Intel (Nasdaq: INTC) is busy pushing a new line of server-class chips with all its marketing might. The E7 processor family promises low power draws but high performance, making it perfect for high-density blade servers. And the company is pulling every available lever to make the darn thing look good, including this bit of hard-to-read prose: "Builds on Intel's commitment to democratize mission-critical computing by accelerating the migration away from proprietary computing environments."

I'll help you parse that statement right here. The company is simply saying that commodity hardware like the Xeon x86 line is already making specialized chips unnecessary, and Intel is happy to get rid of them. Separately, Intel VP of datacenter products Kirk Skaugen said, "There’s no workload in the world that Xeon can’t handle." All of this is ostensibly a dig at IBM (NYSE: IBM) Power7 processors and Oracle (Nasdaq: ORCL) SPARC chips more than anything else, but also comes close to calling Intel's own Itanium chips obsolete.

Go back in time with me, just a couple of weeks, to when Oracle said it wouldn't support the Itanium anymore. Hewlett-Packard (NYSE: HPQ) cried foul and Intel was careful to reiterate its support for Itanium technology. This week's events only raise more questions about Intel's commitment to Itanium.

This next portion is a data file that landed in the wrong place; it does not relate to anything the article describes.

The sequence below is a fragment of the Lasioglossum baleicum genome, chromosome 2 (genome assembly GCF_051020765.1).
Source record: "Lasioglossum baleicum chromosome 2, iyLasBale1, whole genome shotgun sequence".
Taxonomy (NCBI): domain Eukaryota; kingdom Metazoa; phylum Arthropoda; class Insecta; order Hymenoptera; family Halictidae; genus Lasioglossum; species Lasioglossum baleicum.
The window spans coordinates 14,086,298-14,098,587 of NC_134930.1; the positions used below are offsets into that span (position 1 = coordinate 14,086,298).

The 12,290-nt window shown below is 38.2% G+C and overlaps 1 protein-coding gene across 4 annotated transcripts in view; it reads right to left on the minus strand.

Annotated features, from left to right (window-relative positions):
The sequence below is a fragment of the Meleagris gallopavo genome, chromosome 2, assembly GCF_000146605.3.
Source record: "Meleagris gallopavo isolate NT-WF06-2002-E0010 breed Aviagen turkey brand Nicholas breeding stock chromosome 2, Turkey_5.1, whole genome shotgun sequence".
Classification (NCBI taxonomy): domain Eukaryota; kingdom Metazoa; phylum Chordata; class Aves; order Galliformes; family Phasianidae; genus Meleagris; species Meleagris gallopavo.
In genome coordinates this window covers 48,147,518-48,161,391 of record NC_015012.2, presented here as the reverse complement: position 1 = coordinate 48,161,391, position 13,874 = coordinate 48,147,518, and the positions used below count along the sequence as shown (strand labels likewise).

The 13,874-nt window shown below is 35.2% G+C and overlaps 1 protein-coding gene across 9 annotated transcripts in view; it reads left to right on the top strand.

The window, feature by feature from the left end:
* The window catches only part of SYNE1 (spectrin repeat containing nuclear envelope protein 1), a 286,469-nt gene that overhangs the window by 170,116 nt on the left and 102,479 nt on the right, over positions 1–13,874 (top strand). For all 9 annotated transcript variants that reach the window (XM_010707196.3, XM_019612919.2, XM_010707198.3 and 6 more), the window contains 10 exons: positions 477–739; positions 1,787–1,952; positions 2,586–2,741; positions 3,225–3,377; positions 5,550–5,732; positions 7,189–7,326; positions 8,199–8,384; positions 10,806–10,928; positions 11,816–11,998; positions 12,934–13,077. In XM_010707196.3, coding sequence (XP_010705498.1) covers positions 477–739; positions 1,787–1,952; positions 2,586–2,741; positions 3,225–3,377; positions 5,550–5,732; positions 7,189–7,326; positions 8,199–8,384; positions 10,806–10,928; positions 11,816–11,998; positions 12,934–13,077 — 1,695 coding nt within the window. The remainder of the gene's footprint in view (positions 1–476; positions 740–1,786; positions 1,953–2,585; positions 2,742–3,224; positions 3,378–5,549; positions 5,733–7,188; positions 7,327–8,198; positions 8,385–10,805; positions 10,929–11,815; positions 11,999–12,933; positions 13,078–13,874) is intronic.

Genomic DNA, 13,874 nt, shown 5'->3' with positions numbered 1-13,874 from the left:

At the same time, Canaccord Genuity analyst Bobby Burleson sees Advanced Micro Devices (NYSE: AMD) making inroads on Intel's server market with its Hercules chips. AMD's 6% market share in the server segment looks "unsustainably low" to Burleson.

Wouldn't this be an excellent time for Intel to sell off the Itanium product line to its only fan, HP? The resources spent developing that chip could be better spent on Xeons, not to mention putting an end to confusing market messages regarding which high-end chip to buy. Intel is no stranger to producing chips on demand for outside partners, after all.

Will Intel and HP go there? Add the twin high-tech giants to your watchlist and you'll be the first to know.